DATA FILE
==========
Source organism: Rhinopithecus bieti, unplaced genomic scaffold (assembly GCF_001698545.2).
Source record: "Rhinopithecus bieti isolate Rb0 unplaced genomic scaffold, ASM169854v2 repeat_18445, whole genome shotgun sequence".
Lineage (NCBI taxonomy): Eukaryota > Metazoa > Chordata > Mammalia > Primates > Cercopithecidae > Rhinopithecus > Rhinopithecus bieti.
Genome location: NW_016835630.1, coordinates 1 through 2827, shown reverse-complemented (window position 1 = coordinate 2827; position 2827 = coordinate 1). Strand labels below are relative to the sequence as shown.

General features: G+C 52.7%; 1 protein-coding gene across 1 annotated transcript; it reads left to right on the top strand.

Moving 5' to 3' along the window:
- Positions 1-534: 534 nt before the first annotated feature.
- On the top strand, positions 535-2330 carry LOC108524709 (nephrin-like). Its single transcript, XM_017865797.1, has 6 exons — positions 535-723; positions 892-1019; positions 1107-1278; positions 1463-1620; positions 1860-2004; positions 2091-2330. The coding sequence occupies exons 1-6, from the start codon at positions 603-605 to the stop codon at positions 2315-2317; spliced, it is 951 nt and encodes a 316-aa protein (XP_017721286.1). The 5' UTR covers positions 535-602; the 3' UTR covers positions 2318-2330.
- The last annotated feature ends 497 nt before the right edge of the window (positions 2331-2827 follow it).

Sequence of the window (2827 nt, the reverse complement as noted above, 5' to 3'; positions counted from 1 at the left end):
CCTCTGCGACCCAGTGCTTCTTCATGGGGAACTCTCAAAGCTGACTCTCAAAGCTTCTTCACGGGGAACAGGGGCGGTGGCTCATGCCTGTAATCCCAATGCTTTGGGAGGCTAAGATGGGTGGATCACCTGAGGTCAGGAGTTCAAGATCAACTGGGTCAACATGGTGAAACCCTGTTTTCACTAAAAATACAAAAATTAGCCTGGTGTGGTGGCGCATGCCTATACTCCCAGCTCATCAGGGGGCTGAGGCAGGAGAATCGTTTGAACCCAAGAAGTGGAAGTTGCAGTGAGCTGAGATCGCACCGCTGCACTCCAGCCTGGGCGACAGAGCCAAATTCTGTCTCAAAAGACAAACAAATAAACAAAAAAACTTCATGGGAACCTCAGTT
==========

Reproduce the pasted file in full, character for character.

Source organism: Rhinopithecus bieti, unplaced genomic scaffold (assembly GCF_001698545.2).
Source record: "Rhinopithecus bieti isolate Rb0 unplaced genomic scaffold, ASM169854v2 repeat_18445, whole genome shotgun sequence".
Lineage (NCBI taxonomy): Eukaryota > Metazoa > Chordata > Mammalia > Primates > Cercopithecidae > Rhinopithecus > Rhinopithecus bieti.
Genome location: NW_016835630.1, coordinates 1 through 2827, shown reverse-complemented (window position 1 = coordinate 2827; position 2827 = coordinate 1). Strand labels below are relative to the sequence as shown.

General features: G+C 52.7%; 1 protein-coding gene across 1 annotated transcript; it reads left to right on the top strand.

Moving 5' to 3' along the window:
- Positions 1-534: 534 nt before the first annotated feature.
- On the top strand, positions 535-2330 carry LOC108524709 (nephrin-like). Its single transcript, XM_017865797.1, has 6 exons — positions 535-723; positions 892-1019; positions 1107-1278; positions 1463-1620; positions 1860-2004; positions 2091-2330. The coding sequence occupies exons 1-6, from the start codon at positions 603-605 to the stop codon at positions 2315-2317; spliced, it is 951 nt and encodes a 316-aa protein (XP_017721286.1). The 5' UTR covers positions 535-602; the 3' UTR covers positions 2318-2330.
- The last annotated feature ends 497 nt before the right edge of the window (positions 2331-2827 follow it).

Sequence of the window (2827 nt, the reverse complement as noted above, 5' to 3'; positions counted from 1 at the left end):
CCTCTGCGACCCAGTGCTTCTTCATGGGGAACTCTCAAAGCTGACTCTCAAAGCTTCTTCACGGGGAACAGGGGCGGTGGCTCATGCCTGTAATCCCAATGCTTTGGGAGGCTAAGATGGGTGGATCACCTGAGGTCAGGAGTTCAAGATCAACTGGGTCAACATGGTGAAACCCTGTTTTCACTAAAAATACAAAAATTAGCCTGGTGTGGTGGCGCATGCCTATACTCCCAGCTCATCAGGGGGCTGAGGCAGGAGAATCGTTTGAACCCAAGAAGTGGAAGTTGCAGTGAGCTGAGATCGCACCGCTGCACTCCAGCCTGGGCGACAGAGCCAAATTCTGTCTCAAAAGACAAACAAATAAACAAAAAAACTTCATGGGAACCTCAGTT